Two recent cases will be of interest to employers in the context of potential discrimination claims, one on the grounds of religion and the second on whether obesity is a disability.

Proselytising in the workplace

In McAteer v South Tipperary County Council (2014), the employee was an Evangelical Christian. He often spoke about his faith with his co-workers and complaints were raised. He was asked to desist from sharing his faith during the course of the working day, including during his break. The employee undertook to desist but failed to do so and was ultimately called to a disciplinary meeting and received a written warning. After further faith sharing incidents with members of the public, he respectively received a final written warning, suspension and dismissal. 

The Equality Officer (“EO”) found that the manifestation of religious beliefs is covered by the Employment Equality Acts. The EO also confirmed that staff were asked to monitor the employee and his interactions and this amounted to less favourable treatment based on religion. The EO was also satisfied that the ban on faith sharing disproportionately impacted on persons of the Evangelical Christian faith and this was not objectively justified, particularly because there was no evidence of how the Council was brought into disrepute. The employee was awarded €70,000.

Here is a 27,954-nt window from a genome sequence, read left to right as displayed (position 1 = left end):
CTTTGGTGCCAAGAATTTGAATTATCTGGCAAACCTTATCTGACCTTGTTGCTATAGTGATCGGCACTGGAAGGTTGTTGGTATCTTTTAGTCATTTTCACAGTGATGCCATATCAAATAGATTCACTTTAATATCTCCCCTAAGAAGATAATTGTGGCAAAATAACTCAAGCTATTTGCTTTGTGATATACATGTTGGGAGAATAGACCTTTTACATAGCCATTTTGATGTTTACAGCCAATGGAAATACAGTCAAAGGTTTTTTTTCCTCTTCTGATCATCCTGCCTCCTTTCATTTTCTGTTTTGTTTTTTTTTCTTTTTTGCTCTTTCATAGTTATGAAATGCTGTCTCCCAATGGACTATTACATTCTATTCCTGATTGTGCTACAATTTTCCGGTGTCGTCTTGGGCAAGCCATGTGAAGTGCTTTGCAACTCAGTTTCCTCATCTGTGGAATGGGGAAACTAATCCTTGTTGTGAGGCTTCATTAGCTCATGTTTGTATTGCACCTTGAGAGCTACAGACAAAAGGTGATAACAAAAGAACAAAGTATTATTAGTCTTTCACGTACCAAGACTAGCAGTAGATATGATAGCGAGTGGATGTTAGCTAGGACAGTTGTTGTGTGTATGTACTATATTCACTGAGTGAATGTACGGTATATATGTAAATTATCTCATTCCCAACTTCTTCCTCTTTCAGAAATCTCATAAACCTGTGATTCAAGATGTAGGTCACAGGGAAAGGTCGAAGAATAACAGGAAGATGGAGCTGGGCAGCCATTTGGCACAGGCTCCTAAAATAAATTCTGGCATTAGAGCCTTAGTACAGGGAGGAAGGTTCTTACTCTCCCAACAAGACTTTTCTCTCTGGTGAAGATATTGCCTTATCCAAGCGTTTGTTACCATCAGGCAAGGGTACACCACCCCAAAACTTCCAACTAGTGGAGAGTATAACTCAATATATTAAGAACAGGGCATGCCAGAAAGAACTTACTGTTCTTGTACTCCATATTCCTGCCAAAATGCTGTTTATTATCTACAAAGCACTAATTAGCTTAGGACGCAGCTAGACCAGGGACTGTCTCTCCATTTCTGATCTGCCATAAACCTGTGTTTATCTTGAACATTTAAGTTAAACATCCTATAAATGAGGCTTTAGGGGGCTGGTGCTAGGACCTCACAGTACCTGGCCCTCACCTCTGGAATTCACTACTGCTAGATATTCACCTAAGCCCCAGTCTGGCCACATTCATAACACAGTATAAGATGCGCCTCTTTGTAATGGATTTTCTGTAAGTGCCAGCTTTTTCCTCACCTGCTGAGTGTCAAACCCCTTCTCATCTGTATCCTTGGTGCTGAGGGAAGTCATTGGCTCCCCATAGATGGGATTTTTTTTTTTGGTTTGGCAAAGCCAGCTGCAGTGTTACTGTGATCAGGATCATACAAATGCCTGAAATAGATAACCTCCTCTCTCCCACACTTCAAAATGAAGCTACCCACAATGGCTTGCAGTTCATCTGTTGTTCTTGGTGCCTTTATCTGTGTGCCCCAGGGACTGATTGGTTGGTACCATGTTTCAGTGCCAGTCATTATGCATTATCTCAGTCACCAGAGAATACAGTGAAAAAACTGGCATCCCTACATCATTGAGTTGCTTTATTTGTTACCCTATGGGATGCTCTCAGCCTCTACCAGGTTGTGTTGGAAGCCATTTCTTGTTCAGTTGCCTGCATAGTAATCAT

Is obesity a disability?

In the Kaltoft case (2014), the employee was a child-minder for a municipal authority in Denmark. During his 15 years of employment, the employee was obese (as defined by the WHO). His employer provided financial assistance in order for him to attend fitness sessions but the employer subsequently observed that Mr. Kaltoft’s weight remained unchanged. Due to restructuring, the municipal authority was requested to nominate a child-minder for dismissal and the employee, Mr. Kaltoft was chosen. When Mr. Kaltoft asked for reasons for his dismissal during meetings, obesity was mentioned as a factor.

The employee took a claim in the Danish Courts which referred a question to the EU Court as to whether obesity could be deemed to be a “disability” under EU law. The EU Court noted that although obesity does not of itself constitute a “disability”, that the condition may fall within the concept of “disability” and attract protection against discrimination. Reduced mobility was given as an example of this.

The above cases are thought provoking. However, they reconfirm that employers need to be proportionate with disciplinary sanctions and objective with selection criteria.